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Adrants reader Sanj points to this Joystiq commentary about an ad that appeared in the April 2006 issue of PC Gamer promoting the game Hitman. Joystiq wonders if the ad is too edgy and makes note one of the gaming site's readers suggested the ad goes down the "rape/murder fantasy" road. Perhaps we're just way too jaded and desensitized to take issue with any advertiser that spreads a women across the page as if she were anything other than a fantasy born out of the minds of agency creatives and high fashion photographers in love with their own assumed creative brilliance. And besides, it's fantasy game so of course the ad should connote fantasy. People read way too much into this stuff.
Following in the boundary-pushing footsteps of the Schering baby-in-a-dumpster ad comes this Thialand ad for the Nikon Cool Pix S4 which uses military gun site imagery to convey the effectiveness of Nikon technology. Surely and ad that would never run in America but, apparently, the rest of the world has dispensed with this thing called political correctness.
We like the double meaning of this print campaign from FCB Sao Paulo for Pesca Magazine, the encyclopedia of fishing. The images connote, at least to us, the animals in the ads - a bear, a cat and a seal - wearing glasses to both study up on how to better catch fish and to better see the fish they want to catch. See the other two ads here and here.
There's an interesting conversation going on in the Adrants forum about the recent death of several magazines and the effect the Internet is having on the magazine industry. Some feel the physical nature of the magazine and the impracticality of the laptop making its way into the bathroom or to the beach will keep magazines alive. Others feel the connected teen has no need for paper nor the patience to way for what can be had instantaneously online. Visit the forum here.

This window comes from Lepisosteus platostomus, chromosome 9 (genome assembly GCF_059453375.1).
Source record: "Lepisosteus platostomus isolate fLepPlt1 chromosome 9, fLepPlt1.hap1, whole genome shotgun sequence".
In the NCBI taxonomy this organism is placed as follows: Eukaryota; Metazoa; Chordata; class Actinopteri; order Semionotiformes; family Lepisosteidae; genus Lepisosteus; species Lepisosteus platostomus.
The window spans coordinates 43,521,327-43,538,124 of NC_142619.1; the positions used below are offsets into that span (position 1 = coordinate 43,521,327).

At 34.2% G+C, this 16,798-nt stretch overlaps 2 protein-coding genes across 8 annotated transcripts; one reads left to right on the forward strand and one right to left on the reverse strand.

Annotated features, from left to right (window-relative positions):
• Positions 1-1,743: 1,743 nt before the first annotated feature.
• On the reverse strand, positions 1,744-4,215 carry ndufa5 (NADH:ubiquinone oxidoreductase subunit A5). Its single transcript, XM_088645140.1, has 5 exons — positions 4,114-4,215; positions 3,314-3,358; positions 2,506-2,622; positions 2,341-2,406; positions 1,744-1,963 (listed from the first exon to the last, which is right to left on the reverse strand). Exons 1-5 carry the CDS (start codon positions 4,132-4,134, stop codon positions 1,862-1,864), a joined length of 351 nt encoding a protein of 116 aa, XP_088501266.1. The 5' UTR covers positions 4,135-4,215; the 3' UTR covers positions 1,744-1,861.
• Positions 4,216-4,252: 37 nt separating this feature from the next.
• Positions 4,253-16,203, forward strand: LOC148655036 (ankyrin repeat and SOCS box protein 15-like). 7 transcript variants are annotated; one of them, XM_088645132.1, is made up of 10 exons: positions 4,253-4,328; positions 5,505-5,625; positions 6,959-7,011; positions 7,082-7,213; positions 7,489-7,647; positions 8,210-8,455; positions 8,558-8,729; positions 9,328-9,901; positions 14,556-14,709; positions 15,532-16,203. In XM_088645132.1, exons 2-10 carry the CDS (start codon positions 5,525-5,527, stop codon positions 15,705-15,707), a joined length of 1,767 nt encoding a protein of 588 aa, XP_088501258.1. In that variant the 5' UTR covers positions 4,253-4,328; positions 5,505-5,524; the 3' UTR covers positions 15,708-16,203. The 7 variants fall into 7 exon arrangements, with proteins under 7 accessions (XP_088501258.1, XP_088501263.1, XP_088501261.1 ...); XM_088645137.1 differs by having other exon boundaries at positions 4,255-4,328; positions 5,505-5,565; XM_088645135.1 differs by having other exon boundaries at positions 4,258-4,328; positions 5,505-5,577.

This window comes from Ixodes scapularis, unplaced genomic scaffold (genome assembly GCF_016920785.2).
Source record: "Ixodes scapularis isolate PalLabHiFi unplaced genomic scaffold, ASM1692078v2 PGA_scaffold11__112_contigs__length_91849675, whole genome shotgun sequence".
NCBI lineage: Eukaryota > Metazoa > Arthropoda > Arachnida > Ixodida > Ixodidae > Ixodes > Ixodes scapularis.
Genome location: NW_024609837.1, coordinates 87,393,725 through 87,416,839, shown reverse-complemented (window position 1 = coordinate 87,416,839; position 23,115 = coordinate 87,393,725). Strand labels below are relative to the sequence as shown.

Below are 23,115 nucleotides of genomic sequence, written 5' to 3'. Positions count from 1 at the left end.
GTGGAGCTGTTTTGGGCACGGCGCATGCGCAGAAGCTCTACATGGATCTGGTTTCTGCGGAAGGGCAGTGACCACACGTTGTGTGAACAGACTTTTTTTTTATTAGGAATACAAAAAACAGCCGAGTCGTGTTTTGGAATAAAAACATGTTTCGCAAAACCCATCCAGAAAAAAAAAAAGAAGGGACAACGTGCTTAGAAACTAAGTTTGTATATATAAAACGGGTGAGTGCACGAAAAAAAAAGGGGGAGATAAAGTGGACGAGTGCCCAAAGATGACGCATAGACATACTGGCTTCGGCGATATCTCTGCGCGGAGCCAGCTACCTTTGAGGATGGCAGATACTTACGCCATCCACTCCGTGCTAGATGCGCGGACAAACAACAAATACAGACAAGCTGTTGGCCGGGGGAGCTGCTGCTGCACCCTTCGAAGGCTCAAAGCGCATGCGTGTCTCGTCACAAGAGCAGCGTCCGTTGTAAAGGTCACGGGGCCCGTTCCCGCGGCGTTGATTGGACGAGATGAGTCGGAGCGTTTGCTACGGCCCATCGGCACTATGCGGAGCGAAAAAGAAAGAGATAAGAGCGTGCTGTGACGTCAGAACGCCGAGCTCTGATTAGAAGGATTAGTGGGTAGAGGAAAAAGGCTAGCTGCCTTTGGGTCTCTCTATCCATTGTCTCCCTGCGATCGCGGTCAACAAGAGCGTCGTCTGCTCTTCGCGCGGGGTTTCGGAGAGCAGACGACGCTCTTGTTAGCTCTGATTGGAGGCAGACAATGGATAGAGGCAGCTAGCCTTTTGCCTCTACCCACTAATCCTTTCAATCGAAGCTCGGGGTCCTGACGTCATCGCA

This one does not appear to be an April Fool's joke as was, supposedly, the giant iPod in Australia. To celebrate its 100th issue with Hot 100 winner Eva Longoria on its cover, Maxim, along with the Las Vegas Convention and Visitors Authority, has constructed a 75 X 110 foot replica of the cover and placed it in the Las Vegas Desert near the Primm Valley Casino Resorts, 35 minutes south of Las Vegas near the Nevada/California state line. The stunt is tied to Maxim's 100th issue celebration at the Wyn Las Vegas Resort and Country Club April 7-9
Copyranter pulled an ad out of this week's AdWeek promoting the upcoming ANDY Awards & Show April 25. We had to look at the ad twice before we realized it wasn't for some new ass-licking, fart-fest fetish but a demonstration of the ass kissers of which the ad industry has so many. We like it though. You can't fault the simple truth of it.
Euro RSCG Chicago has created a print campaign for its footwear retailer client O&I Shoes. The ads, which break Monday and focus on the retailer's fashionable but practical to wear line of footwear, carry the headline, "Comfortable Shoes You'd Actually Be Caught Dead In." With images of fashionable footwear-clad women on a morgue slab and in a coffin, we're betting this campaign just might give cause for the reader to pause a bit before turning the page. See both versions of the ad .
Boozhy points to a new campaign from Brazil for Forum Jeans which is letting its feelings towards the country's government be known in the form of ads that depict models beating the crap out of government officials. We could probably use some of that type advertising in America too. Diesel?
Found on Supertween and The Cool Hunter and sent to us by Susannah Breslin, these ads, created by Red Cell, for Milan womans' boutique Antonia apparently want men to think the store's so cool, they'll do anything to get in. Or, it's yet another ad treating men like idiot metrosexuals. Or, it's just high fashion advertising for which there's never a good explanation.
In a departure from typical resort advertising, Austin-based McGarrah/Jessee, for its Hyatt Regency Lost Pines Resort and Spa client, has created ads that look like museum dioramas. The dioramas highlight the resort's wilderness locale but also interject the luxury features of the resort as well. The dioramas were painted by landscape artist Don Collins and photographed by Brent Humphreys.
The ads will run in Conde Nast Traveler, Travel & Leisure, and Southern Living along with a list of Texas-based publications such as Texas Monthly and D Magazine.